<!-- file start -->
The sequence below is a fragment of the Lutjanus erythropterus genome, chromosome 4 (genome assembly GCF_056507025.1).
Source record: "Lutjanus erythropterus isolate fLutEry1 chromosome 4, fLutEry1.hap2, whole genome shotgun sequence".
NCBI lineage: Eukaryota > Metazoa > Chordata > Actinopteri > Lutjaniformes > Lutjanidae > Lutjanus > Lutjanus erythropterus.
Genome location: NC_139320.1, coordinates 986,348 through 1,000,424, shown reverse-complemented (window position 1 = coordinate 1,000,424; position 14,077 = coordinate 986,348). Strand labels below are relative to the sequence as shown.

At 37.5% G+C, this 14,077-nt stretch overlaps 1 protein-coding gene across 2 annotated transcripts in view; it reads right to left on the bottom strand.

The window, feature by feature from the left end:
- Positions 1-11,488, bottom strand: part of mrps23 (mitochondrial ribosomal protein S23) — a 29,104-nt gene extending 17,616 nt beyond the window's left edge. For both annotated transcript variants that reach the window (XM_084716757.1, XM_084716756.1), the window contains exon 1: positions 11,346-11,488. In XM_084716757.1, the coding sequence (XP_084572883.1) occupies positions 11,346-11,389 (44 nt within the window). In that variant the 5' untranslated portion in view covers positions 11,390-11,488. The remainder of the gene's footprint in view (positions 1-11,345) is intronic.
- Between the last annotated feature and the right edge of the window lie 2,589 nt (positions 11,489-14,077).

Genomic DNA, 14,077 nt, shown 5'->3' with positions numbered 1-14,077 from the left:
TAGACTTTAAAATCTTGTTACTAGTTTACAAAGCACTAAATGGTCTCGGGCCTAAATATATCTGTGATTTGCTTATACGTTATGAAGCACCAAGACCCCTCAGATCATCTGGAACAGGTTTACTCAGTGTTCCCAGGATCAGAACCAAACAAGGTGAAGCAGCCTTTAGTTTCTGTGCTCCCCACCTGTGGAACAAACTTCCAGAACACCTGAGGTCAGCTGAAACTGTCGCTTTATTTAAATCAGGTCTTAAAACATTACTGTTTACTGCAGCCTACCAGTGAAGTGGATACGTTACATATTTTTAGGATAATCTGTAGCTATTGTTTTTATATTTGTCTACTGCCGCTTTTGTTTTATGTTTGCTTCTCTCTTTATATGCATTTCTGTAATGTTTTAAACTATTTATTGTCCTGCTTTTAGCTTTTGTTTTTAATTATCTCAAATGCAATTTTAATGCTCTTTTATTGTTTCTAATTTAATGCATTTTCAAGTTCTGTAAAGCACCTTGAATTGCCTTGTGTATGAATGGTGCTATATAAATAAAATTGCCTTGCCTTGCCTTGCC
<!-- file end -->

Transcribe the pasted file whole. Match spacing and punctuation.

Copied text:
The sequence below is a fragment of the Lutjanus erythropterus genome, chromosome 4 (genome assembly GCF_056507025.1).
Source record: "Lutjanus erythropterus isolate fLutEry1 chromosome 4, fLutEry1.hap2, whole genome shotgun sequence".
NCBI lineage: Eukaryota > Metazoa > Chordata > Actinopteri > Lutjaniformes > Lutjanidae > Lutjanus > Lutjanus erythropterus.
Genome location: NC_139320.1, coordinates 986,348 through 1,000,424, shown reverse-complemented (window position 1 = coordinate 1,000,424; position 14,077 = coordinate 986,348). Strand labels below are relative to the sequence as shown.

At 37.5% G+C, this 14,077-nt stretch overlaps 1 protein-coding gene across 2 annotated transcripts in view; it reads right to left on the bottom strand.

The window, feature by feature from the left end:
- Positions 1-11,488, bottom strand: part of mrps23 (mitochondrial ribosomal protein S23) — a 29,104-nt gene extending 17,616 nt beyond the window's left edge. For both annotated transcript variants that reach the window (XM_084716757.1, XM_084716756.1), the window contains exon 1: positions 11,346-11,488. In XM_084716757.1, the coding sequence (XP_084572883.1) occupies positions 11,346-11,389 (44 nt within the window). In that variant the 5' untranslated portion in view covers positions 11,390-11,488. The remainder of the gene's footprint in view (positions 1-11,345) is intronic.
- Between the last annotated feature and the right edge of the window lie 2,589 nt (positions 11,489-14,077).

Genomic DNA, 14,077 nt, shown 5'->3' with positions numbered 1-14,077 from the left:
TAGACTTTAAAATCTTGTTACTAGTTTACAAAGCACTAAATGGTCTCGGGCCTAAATATATCTGTGATTTGCTTATACGTTATGAAGCACCAAGACCCCTCAGATCATCTGGAACAGGTTTACTCAGTGTTCCCAGGATCAGAACCAAACAAGGTGAAGCAGCCTTTAGTTTCTGTGCTCCCCACCTGTGGAACAAACTTCCAGAACACCTGAGGTCAGCTGAAACTGTCGCTTTATTTAAATCAGGTCTTAAAACATTACTGTTTACTGCAGCCTACCAGTGAAGTGGATACGTTACATATTTTTAGGATAATCTGTAGCTATTGTTTTTATATTTGTCTACTGCCGCTTTTGTTTTATGTTTGCTTCTCTCTTTATATGCATTTCTGTAATGTTTTAAACTATTTATTGTCCTGCTTTTAGCTTTTGTTTTTAATTATCTCAAATGCAATTTTAATGCTCTTTTATTGTTTCTAATTTAATGCATTTTCAAGTTCTGTAAAGCACCTTGAATTGCCTTGTGTATGAATGGTGCTATATAAATAAAATTGCCTTGCCTTGCCTTGCC